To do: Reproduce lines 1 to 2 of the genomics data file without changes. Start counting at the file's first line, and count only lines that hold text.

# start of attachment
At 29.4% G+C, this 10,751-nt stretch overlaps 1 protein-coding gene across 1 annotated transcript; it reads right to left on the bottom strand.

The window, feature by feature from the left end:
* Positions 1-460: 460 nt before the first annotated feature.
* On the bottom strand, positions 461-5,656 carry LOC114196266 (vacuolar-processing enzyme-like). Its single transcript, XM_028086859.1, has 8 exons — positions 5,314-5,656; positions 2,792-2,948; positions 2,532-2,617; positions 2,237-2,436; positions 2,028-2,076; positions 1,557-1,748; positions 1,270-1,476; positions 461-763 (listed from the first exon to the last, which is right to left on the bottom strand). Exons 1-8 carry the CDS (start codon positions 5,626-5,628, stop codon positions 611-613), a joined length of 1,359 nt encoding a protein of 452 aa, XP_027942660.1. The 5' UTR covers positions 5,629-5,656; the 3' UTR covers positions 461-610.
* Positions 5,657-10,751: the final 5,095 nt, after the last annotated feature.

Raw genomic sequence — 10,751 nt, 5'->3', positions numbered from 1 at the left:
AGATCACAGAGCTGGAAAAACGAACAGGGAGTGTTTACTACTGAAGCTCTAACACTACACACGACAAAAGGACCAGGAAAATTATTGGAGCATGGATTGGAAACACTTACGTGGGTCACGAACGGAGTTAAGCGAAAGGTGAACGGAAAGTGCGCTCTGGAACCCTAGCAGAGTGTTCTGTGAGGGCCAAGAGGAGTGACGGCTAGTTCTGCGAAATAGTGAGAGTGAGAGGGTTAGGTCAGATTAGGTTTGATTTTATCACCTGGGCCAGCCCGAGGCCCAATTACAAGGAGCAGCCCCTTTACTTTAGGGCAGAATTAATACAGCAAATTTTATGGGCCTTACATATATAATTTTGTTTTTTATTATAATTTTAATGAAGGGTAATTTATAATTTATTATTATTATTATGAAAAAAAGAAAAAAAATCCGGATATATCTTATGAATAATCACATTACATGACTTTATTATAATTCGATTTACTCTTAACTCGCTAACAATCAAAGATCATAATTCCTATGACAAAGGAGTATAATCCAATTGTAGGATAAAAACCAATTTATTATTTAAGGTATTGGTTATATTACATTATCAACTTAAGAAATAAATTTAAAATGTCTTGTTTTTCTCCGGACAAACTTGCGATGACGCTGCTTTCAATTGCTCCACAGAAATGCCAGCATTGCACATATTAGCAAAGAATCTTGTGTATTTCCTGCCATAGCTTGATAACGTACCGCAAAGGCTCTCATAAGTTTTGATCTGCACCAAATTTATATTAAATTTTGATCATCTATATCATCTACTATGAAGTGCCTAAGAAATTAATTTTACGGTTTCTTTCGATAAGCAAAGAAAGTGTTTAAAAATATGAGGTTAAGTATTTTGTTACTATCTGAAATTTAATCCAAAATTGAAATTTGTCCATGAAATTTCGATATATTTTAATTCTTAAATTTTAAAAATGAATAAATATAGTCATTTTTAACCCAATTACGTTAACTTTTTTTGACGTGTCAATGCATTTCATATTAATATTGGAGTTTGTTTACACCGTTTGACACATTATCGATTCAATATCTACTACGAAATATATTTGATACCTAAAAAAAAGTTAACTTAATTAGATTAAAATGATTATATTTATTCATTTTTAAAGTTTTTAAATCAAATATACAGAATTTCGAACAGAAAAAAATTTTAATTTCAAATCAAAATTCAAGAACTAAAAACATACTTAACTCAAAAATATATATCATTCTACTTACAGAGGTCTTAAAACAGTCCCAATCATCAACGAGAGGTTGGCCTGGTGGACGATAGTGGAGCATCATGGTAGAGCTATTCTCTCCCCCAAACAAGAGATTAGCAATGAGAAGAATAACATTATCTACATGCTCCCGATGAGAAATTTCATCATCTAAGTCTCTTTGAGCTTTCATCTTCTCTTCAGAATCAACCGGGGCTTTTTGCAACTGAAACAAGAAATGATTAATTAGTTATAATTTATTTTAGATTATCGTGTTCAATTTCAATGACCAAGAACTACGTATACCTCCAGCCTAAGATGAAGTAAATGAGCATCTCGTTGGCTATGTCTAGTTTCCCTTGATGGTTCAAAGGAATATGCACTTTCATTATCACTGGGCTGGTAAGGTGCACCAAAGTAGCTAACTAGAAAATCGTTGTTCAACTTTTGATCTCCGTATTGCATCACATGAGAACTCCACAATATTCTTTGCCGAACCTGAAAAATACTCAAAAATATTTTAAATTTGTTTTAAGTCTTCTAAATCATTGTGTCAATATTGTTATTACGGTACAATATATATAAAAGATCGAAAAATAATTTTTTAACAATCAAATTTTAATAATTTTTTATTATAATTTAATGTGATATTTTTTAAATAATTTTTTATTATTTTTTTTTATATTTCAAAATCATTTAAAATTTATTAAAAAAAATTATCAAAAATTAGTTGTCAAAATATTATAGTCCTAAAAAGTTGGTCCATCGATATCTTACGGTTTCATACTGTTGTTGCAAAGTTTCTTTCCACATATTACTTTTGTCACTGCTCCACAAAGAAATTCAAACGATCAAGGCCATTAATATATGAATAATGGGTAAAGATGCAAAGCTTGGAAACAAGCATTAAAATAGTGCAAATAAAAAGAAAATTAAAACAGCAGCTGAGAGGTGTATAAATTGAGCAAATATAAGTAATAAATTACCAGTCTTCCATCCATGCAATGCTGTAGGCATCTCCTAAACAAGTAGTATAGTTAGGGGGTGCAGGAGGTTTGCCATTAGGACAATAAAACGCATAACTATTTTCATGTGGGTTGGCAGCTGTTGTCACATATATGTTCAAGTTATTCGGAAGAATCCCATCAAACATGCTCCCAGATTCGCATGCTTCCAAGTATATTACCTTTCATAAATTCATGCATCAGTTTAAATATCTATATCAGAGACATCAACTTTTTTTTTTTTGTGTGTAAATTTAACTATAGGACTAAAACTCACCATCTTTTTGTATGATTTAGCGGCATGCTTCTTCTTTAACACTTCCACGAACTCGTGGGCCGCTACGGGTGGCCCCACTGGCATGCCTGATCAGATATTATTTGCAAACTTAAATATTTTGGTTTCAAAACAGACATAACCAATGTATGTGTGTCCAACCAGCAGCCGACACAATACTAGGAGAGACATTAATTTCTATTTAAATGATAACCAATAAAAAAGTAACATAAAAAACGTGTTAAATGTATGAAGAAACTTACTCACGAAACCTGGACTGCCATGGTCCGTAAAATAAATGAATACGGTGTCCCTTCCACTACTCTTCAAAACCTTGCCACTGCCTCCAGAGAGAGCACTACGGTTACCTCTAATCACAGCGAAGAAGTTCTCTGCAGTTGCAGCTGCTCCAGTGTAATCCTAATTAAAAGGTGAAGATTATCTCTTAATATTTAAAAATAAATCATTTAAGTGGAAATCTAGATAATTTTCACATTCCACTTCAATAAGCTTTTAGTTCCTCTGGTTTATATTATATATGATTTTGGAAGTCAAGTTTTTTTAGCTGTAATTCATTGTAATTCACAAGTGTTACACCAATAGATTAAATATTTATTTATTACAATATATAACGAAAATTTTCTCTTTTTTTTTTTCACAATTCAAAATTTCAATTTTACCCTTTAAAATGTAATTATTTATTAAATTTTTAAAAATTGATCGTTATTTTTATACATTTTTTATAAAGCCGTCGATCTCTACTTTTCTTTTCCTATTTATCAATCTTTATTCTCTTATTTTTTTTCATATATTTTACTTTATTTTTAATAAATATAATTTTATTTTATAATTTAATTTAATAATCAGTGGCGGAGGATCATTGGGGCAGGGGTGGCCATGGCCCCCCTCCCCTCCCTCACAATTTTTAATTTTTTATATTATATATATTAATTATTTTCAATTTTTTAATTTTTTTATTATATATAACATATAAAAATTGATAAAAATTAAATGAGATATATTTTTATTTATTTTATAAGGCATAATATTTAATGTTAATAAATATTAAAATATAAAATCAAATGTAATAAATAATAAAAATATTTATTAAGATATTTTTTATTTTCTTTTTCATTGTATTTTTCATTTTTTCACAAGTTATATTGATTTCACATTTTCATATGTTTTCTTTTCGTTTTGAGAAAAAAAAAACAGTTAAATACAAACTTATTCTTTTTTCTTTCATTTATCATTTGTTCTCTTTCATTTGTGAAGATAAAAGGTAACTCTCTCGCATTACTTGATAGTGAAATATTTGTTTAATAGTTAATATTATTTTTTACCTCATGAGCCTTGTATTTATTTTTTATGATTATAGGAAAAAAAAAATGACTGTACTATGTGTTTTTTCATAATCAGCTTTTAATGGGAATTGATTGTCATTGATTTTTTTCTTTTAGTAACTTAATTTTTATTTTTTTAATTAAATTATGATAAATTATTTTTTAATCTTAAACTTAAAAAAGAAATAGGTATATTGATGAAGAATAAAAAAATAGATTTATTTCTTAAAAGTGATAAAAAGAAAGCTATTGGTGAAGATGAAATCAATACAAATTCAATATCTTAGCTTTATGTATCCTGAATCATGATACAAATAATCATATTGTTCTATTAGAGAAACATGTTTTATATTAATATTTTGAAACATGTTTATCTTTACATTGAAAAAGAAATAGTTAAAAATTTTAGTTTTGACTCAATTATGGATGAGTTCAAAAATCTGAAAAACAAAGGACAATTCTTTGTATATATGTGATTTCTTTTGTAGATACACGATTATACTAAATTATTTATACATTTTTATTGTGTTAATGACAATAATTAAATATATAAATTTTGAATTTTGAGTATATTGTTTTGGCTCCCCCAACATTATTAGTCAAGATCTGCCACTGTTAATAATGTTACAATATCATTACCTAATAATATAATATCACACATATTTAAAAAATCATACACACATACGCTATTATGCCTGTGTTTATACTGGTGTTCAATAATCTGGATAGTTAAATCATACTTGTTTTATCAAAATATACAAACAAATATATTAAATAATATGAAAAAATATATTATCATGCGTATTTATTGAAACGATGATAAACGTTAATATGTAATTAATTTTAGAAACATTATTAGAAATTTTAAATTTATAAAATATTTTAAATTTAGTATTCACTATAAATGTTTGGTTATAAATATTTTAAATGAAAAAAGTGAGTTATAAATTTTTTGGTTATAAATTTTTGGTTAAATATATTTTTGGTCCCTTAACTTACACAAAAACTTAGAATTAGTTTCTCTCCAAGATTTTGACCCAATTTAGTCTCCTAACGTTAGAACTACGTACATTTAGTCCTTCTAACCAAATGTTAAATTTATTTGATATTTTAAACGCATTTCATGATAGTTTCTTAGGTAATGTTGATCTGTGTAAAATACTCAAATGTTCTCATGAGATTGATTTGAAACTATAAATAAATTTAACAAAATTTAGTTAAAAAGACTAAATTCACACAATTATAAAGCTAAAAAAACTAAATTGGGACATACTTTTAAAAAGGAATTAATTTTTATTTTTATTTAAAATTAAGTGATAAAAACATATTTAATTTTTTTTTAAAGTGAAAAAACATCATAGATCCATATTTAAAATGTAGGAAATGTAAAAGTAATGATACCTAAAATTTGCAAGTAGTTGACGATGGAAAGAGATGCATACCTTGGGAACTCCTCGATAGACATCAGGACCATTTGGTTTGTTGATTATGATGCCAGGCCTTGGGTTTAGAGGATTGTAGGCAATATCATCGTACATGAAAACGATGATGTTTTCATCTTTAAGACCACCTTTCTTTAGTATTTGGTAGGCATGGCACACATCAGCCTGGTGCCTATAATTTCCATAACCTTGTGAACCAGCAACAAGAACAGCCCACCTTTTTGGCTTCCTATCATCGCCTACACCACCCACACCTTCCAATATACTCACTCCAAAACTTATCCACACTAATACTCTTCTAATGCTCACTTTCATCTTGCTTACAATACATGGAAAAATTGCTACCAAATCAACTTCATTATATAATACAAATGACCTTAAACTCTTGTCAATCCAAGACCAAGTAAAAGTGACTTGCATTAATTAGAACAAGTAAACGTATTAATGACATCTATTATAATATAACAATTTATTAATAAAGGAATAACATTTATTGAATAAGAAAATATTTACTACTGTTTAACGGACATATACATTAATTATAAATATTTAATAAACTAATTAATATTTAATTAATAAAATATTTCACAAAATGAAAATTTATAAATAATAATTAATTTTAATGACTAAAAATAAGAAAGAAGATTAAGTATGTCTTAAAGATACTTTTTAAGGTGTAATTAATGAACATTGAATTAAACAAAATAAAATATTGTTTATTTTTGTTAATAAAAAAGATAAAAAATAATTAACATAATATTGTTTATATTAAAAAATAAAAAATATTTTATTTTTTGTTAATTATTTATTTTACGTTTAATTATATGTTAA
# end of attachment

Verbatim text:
At 29.4% G+C, this 10,751-nt stretch overlaps 1 protein-coding gene across 1 annotated transcript; it reads right to left on the bottom strand.

The window, feature by feature from the left end: